Industry Leaders in Application-specific Chemicals
Intersurface Dynamics focuses on the complex problems inherent in producing today’s most sophisticated ICs, with expertise in the process areas of ash/etch, planarization and packaging. This expertise has resulted in highly developed chemistry for post-etch/ash residue removal and post-etch/ash residue removal rinse; chemical mechanical polishing and post-CMP cleaning; back grinding and back lapping, dicing/singulation and post-dice cleaning/passivation rinse.Tensor Series
Our VECTOR Series products are used in many of the processes used to convert the ingot of semiconductor material to the finished wafer. There is a product for each of the following processes: Cropping, OD Grinding, Notch or Flat Grinding, ID Sawing, Diamond Wire Sawing, Edge Grinding, Lapping, Wafer Grinding, and Post-Polish Wafer Rinsing. Intersurface Dynamics also manufactures a VECTOR Series Detergent used to clean the material after each process is complete.Vector Series
Once an optical component or ceramic device is rough-formed or grown, it goes through any number of processes, including edge grinding, surface grinding, I.D. or O.D. sawing and dicing, lapping, polishing, cleaning and coating. The result is a high-quality finished part used in satellite-based optics, laser components, armor plating and other critical technology applications. Intersurface Dynamics manufactures the coolants/lubricants needed for the high-speed, automated and highly precise processes used to produce these parts and components.Challenge Series
Since manufacturers of large LCDs often reject up to 40 percent of the panels that come off the assembly line, process advancements – many related to application-specific chemicals – are essential to the industry’s future success in terms of bigger, more affordable displays. Intersurface Dynamics has a variety of products designed to enhance the manufacture of both the display glass and the liquid crystal display (LCD) component of a flat panel display.Challenge Series
The trend in lens materials has also moved from glass to polycarbonate, hard resins and high-index plastics. Although these materials are lighter than glass, they offer significantly better impact resistance. However, as they scratch more easily than glass, many require hard coatings. Typical lens manufacturing processes include the following: generating/grinding; fining/polishing; edge grinding and cleaning prior to coating.Challenge Series
Polishing is often performed to achieve a highly flat, uniform or glossy surface with low surface roughness. Final step specialty coatings, such as anti-glare coatings, color tinting or the special reflective coatings designed for mirrors used in technical and laboratory applications, require an ultra-clean glass surface for optimal adhesion, and call for cleaning processes ranging from ultrasonic to manual cleaning. Intersurface Dynamics manufactures a complete range of products designed to increase the efficiency of flat glass and mirror processing applications in terms of throughput, quality and, where applicable, tool life.Challenge Series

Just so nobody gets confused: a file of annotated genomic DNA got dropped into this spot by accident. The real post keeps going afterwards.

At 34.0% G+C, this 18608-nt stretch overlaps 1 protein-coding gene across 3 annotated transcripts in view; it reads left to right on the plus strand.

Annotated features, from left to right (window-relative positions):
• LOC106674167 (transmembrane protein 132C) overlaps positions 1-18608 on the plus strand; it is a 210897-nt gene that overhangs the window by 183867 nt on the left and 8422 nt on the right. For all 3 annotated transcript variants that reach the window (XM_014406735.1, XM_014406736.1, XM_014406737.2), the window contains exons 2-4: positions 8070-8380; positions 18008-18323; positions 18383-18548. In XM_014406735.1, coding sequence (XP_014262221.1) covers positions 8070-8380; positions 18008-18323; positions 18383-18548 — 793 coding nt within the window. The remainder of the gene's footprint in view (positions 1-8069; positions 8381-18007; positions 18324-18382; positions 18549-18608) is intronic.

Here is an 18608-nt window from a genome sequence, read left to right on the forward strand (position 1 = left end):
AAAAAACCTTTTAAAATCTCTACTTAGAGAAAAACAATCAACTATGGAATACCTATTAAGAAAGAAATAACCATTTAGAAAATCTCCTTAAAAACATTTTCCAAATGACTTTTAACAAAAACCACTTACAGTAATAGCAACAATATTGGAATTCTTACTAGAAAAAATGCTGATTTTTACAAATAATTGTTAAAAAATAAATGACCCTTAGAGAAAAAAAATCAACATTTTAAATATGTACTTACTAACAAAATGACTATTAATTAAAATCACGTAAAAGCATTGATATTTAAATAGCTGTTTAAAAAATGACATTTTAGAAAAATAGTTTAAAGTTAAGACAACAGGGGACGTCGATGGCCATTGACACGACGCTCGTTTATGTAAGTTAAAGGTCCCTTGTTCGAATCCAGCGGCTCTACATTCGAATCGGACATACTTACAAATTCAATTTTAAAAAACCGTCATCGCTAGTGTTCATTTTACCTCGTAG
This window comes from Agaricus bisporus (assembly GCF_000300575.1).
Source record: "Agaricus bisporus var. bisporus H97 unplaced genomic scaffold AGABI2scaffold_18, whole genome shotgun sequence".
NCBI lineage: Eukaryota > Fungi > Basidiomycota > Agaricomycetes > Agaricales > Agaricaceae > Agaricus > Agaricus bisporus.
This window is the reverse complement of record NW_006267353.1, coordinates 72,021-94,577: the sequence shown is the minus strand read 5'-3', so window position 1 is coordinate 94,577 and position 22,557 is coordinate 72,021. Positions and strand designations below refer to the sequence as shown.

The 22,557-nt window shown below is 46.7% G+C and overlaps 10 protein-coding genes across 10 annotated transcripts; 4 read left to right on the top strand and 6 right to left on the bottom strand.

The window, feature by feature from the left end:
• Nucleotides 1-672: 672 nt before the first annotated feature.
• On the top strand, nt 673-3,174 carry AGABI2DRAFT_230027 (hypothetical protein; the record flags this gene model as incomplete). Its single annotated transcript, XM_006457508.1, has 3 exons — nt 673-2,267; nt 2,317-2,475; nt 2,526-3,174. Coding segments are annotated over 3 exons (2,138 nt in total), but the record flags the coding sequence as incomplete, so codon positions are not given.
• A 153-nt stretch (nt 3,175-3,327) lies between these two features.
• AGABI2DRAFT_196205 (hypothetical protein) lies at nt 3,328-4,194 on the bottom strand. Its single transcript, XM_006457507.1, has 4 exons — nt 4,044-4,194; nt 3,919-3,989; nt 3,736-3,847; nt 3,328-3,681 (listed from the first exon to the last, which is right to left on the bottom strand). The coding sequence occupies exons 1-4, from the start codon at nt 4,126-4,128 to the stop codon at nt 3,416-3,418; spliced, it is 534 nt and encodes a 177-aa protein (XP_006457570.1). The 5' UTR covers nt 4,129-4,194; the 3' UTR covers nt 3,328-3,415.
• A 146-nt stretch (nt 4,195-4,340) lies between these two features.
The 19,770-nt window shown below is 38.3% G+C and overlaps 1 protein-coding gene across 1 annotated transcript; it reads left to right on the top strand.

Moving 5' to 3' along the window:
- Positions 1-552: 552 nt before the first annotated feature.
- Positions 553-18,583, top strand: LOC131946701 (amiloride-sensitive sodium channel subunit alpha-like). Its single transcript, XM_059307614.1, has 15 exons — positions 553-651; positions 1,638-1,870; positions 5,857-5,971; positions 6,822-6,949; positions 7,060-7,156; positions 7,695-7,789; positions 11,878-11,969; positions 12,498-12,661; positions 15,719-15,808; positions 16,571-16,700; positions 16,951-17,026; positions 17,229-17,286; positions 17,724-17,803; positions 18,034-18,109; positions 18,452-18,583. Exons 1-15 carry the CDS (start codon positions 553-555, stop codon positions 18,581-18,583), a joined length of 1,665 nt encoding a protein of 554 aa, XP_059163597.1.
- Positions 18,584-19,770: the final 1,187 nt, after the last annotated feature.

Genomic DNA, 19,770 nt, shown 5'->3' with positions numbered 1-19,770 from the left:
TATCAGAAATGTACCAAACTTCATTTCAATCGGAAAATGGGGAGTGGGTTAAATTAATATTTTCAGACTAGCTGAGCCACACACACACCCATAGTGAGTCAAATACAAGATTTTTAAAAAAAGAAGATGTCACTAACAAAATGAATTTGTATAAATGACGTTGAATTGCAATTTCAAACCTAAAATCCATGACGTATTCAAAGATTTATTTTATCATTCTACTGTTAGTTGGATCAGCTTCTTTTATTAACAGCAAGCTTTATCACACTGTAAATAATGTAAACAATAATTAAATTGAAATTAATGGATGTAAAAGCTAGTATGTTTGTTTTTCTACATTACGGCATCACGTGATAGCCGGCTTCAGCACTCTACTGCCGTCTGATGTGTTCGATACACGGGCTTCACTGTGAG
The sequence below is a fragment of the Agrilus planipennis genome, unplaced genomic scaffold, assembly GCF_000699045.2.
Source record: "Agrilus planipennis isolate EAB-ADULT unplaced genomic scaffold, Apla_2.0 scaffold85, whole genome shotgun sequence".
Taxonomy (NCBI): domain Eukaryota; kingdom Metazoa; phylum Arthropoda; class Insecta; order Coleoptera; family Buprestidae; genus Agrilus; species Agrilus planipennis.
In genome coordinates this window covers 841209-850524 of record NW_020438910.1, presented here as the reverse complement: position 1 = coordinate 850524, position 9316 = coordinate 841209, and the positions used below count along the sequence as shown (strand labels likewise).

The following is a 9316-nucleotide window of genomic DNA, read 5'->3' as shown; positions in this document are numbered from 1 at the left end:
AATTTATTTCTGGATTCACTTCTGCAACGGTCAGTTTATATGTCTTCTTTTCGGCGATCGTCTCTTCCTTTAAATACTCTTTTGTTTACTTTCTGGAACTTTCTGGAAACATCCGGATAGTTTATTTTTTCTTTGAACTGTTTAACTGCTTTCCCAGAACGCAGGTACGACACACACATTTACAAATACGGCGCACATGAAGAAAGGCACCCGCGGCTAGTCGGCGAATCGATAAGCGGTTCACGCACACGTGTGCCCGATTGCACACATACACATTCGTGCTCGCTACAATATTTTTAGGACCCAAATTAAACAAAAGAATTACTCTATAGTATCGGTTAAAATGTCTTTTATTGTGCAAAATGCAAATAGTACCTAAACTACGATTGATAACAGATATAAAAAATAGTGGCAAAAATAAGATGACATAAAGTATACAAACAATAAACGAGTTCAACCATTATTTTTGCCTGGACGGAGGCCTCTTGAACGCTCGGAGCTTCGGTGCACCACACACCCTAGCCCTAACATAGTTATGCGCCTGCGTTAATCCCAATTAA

Like cropping, squaring is an abrasive sawing process. Squaring saws or “squarers” convert the ingots into blocks. Modern squarers use diamond-coated wire cooled by a specialized coolant lubricant to perform the task of sawing. Older squarers had utilized silicon carbide slurry as an abrasive. This slurry is fed onto wires which then perform the task of sawing. Conversion to the newer type of diamond-coated technology allows for a two-fold reduction in process time. Also, the fixed diamond wire process is much cleaner and produces less waste allowing for simpler and more environmentally friendly processing.
After the ingot is squared into a block, the edges are beveled or edge-ground using a diamond grinding wheel cooled and lubricated to avoid creation of high temperatures and chipping of the surface.
After the “squared” block has been beveled it is mounted on a beam. The beam is then fed into a traditional silicon carbide slurry fed wire saw and sawn into thin wafers. After the “wafering” process is complete the wafers are rinsed free of gross amounts of slurry/silicon residue “swarf” and demounted from the beam. After demounting, the wafers are cleaned in a combination of ultrasonic and spray-cleaning apparatus. The wafers are then sold to a customer as “as cut” wafers or the wafers remain in the factory for further processing (texturing, etching, etc.) depending on the factory’s capabilities. Eventually, the silicon wafer is converted into a photovoltaic cell converting light to electricity.Challenge Series